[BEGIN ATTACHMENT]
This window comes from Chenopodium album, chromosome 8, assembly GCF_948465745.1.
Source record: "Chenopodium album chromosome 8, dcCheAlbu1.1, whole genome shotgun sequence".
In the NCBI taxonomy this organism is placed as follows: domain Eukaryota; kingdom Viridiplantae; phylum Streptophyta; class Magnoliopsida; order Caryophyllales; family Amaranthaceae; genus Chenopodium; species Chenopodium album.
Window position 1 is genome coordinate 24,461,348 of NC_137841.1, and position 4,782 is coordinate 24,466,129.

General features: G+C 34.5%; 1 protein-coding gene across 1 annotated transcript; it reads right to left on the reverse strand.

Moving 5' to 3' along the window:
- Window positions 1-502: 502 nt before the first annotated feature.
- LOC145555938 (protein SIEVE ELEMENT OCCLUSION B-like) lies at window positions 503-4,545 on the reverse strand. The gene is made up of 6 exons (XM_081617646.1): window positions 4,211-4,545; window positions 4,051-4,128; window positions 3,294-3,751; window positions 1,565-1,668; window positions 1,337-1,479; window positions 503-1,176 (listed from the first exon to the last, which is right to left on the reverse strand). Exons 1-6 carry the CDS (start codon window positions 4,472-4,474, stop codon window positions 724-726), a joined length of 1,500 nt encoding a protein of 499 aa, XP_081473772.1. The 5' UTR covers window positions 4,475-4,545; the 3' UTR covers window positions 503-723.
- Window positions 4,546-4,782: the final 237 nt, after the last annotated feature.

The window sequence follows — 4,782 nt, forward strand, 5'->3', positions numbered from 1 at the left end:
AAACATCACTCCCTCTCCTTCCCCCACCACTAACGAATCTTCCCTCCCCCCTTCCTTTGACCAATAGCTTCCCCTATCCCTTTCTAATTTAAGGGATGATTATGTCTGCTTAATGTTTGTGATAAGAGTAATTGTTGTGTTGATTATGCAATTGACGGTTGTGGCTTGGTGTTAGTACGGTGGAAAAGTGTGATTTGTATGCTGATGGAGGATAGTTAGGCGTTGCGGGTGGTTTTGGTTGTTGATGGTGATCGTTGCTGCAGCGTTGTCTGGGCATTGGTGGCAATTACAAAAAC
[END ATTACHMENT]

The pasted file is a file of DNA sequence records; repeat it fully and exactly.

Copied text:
This window comes from Chenopodium album, chromosome 8, assembly GCF_948465745.1.
Source record: "Chenopodium album chromosome 8, dcCheAlbu1.1, whole genome shotgun sequence".
In the NCBI taxonomy this organism is placed as follows: domain Eukaryota; kingdom Viridiplantae; phylum Streptophyta; class Magnoliopsida; order Caryophyllales; family Amaranthaceae; genus Chenopodium; species Chenopodium album.
Window position 1 is genome coordinate 24,461,348 of NC_137841.1, and position 4,782 is coordinate 24,466,129.

General features: G+C 34.5%; 1 protein-coding gene across 1 annotated transcript; it reads right to left on the reverse strand.

Moving 5' to 3' along the window:
- Window positions 1-502: 502 nt before the first annotated feature.
- LOC145555938 (protein SIEVE ELEMENT OCCLUSION B-like) lies at window positions 503-4,545 on the reverse strand. The gene is made up of 6 exons (XM_081617646.1): window positions 4,211-4,545; window positions 4,051-4,128; window positions 3,294-3,751; window positions 1,565-1,668; window positions 1,337-1,479; window positions 503-1,176 (listed from the first exon to the last, which is right to left on the reverse strand). Exons 1-6 carry the CDS (start codon window positions 4,472-4,474, stop codon window positions 724-726), a joined length of 1,500 nt encoding a protein of 499 aa, XP_081473772.1. The 5' UTR covers window positions 4,475-4,545; the 3' UTR covers window positions 503-723.
- Window positions 4,546-4,782: the final 237 nt, after the last annotated feature.

The window sequence follows — 4,782 nt, forward strand, 5'->3', positions numbered from 1 at the left end:
AAACATCACTCCCTCTCCTTCCCCCACCACTAACGAATCTTCCCTCCCCCCTTCCTTTGACCAATAGCTTCCCCTATCCCTTTCTAATTTAAGGGATGATTATGTCTGCTTAATGTTTGTGATAAGAGTAATTGTTGTGTTGATTATGCAATTGACGGTTGTGGCTTGGTGTTAGTACGGTGGAAAAGTGTGATTTGTATGCTGATGGAGGATAGTTAGGCGTTGCGGGTGGTTTTGGTTGTTGATGGTGATCGTTGCTGCAGCGTTGTCTGGGCATTGGTGGCAATTACAAAAAC